• Fits and has been performance tested with our Cat6 Shielded Direct Burial cable

 

Metal rear on the inside. Now you know our secret!

The metal rear on the inside. Now you know our secret!

 

Also, we also updated our all-in-one crimp and termination tool, the trueCRIMP.

Enough of that! Let's jump right into terminating, shall we?

Tools you will absolutely need are:

  • All-In-One Crimp & Termination tool (trueCRIMP)
    • Leave the strain latch presser bar set to ON (the tool comes this way from the factory) even though the plug in question does not technically have a strain latch inside.
    • Our pass through crimp and termination tool's older model is not compatible with these Cat6/6A Shielded Pass Through RJ45 Connectors. The strain latch presser bar on that tool will crush the rear of your shielded plug.
  • Flush cutter
  • Cable Stripping & Cutting Tool (optional but recommended-- our All-In-One Crimp and Termination Tool has an excellent cable stripper too but lacks a cable cutter)

 

Tools of the trade

Tools of the trade

 

Recommended tools to make your life a lot easier (and less painful):

  • Light work glove (you only need one)
  • A smooth metal shaft of some kind, like a screwdriver shaft
  • Lineman's electrical pliers, small size (6")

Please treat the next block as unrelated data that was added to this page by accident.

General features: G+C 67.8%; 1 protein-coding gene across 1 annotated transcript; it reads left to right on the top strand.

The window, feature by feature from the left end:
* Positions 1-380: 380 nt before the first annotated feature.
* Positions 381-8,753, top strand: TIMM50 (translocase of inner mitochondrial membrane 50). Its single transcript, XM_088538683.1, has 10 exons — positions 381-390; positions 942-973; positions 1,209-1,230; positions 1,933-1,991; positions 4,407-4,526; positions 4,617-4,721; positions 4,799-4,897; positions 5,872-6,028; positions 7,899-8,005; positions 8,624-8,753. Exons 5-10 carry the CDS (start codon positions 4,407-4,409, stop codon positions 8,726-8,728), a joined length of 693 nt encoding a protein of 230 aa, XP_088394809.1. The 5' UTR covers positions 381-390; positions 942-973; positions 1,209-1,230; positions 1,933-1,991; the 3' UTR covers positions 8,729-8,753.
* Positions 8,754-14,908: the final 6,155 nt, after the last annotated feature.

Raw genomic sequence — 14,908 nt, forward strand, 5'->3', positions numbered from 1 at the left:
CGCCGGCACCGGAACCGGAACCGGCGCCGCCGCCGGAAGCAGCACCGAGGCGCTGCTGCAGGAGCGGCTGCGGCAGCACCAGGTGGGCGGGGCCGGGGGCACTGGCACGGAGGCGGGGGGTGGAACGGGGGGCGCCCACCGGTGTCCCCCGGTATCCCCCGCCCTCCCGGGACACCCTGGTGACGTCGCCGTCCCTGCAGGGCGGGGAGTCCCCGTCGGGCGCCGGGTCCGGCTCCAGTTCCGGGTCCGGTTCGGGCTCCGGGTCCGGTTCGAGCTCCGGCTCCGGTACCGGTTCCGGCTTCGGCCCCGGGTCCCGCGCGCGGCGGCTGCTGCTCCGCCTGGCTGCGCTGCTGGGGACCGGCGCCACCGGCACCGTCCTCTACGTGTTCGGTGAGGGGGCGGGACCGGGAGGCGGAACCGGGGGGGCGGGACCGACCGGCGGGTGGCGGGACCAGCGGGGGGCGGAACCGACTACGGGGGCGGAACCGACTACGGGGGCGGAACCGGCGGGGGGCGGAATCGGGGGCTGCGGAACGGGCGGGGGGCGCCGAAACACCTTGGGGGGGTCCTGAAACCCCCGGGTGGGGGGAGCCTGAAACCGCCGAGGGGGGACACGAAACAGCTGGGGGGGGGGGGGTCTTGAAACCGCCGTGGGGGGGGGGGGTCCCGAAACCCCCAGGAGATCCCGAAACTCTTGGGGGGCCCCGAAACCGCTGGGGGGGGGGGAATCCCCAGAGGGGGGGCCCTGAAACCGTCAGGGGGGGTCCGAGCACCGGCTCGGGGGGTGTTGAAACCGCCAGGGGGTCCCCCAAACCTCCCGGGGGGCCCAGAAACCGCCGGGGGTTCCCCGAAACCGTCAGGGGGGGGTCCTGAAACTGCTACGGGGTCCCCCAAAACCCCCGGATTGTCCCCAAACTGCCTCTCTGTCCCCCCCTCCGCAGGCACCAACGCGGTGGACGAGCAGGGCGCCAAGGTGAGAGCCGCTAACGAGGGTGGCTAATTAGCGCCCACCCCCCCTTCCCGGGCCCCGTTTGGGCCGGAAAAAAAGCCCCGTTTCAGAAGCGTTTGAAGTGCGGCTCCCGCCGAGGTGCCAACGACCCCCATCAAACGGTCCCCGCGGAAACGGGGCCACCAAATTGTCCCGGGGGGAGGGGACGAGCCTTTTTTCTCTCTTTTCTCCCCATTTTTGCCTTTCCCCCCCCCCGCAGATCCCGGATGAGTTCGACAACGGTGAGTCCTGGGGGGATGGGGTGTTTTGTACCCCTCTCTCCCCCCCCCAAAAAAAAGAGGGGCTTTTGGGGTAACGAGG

You will definitely want to use these!

You will definitely want to use these!

 

Pre-Step

Bend the external ground crimp/strain relief collar downward from the default position of 45 degrees.

 

The idea is to get the collar out of your way 

 

Step 1: Cable Preparation

We will use our trueCRIMP tool to perform the cable jacket stripping for this blog.

 

Using the built-in stripper on the trueCRIMP tool...remove about 2.5" of the cable jacket.

Using the built-in stripper on the trueCRIMP tool...remove about 2.5" of the cable jacket.

 

  • The built-in stripper is self-adjusting
  • The size compatibility is 6.00mm to 8.00mm cable jacket OD, covering everything from trueCABLE Cat5e Shielded Riser and thicker.
  • It helps to roll the cable between your thumb and forefinger to make it more round before stripping. This reduces the chances of slicing the cable shield or nicking a conductor.

Now, pop the jacket open at the score and remove the jacket. Keep the jacket piece; it will be a free tool for at least five minutes. I promise.

 

Properly scored jacket being “popped”. Don’t toss the stripped off jacket piece just yet.

The properly scored jacket being "popped." Don't toss the stripped off jacket piece just yet. Remove the nylon ripcord. Check for slices in the cable shield near the cable jacket edge. If you see any, you may have nicked a conductor. Keep your eyes open!